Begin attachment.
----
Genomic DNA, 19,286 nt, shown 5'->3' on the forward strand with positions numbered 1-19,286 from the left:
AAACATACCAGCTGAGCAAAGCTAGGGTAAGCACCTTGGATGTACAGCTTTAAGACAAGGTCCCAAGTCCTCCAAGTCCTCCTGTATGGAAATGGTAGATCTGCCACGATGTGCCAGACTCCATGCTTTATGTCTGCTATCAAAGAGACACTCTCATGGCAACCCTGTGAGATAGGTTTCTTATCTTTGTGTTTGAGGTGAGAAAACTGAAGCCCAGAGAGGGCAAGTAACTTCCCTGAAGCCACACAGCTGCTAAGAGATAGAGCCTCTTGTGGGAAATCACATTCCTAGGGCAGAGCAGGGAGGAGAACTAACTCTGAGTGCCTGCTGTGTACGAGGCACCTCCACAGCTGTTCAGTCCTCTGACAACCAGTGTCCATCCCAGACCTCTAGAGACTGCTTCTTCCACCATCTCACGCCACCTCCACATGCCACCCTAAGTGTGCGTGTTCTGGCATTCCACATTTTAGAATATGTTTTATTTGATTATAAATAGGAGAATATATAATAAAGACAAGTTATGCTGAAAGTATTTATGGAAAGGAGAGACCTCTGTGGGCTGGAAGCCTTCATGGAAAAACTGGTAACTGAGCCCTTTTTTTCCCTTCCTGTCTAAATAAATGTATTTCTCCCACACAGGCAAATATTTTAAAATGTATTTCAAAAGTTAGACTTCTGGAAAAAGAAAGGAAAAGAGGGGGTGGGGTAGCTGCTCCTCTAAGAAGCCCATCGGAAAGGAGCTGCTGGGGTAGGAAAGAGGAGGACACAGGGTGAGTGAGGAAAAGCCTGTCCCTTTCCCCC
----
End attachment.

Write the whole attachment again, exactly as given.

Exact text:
Genomic DNA, 19,286 nt, shown 5'->3' on the forward strand with positions numbered 1-19,286 from the left:
AAACATACCAGCTGAGCAAAGCTAGGGTAAGCACCTTGGATGTACAGCTTTAAGACAAGGTCCCAAGTCCTCCAAGTCCTCCTGTATGGAAATGGTAGATCTGCCACGATGTGCCAGACTCCATGCTTTATGTCTGCTATCAAAGAGACACTCTCATGGCAACCCTGTGAGATAGGTTTCTTATCTTTGTGTTTGAGGTGAGAAAACTGAAGCCCAGAGAGGGCAAGTAACTTCCCTGAAGCCACACAGCTGCTAAGAGATAGAGCCTCTTGTGGGAAATCACATTCCTAGGGCAGAGCAGGGAGGAGAACTAACTCTGAGTGCCTGCTGTGTACGAGGCACCTCCACAGCTGTTCAGTCCTCTGACAACCAGTGTCCATCCCAGACCTCTAGAGACTGCTTCTTCCACCATCTCACGCCACCTCCACATGCCACCCTAAGTGTGCGTGTTCTGGCATTCCACATTTTAGAATATGTTTTATTTGATTATAAATAGGAGAATATATAATAAAGACAAGTTATGCTGAAAGTATTTATGGAAAGGAGAGACCTCTGTGGGCTGGAAGCCTTCATGGAAAAACTGGTAACTGAGCCCTTTTTTTCCCTTCCTGTCTAAATAAATGTATTTCTCCCACACAGGCAAATATTTTAAAATGTATTTCAAAAGTTAGACTTCTGGAAAAAGAAAGGAAAAGAGGGGGTGGGGTAGCTGCTCCTCTAAGAAGCCCATCGGAAAGGAGCTGCTGGGGTAGGAAAGAGGAGGACACAGGGTGAGTGAGGAAAAGCCTGTCCCTTTCCCCC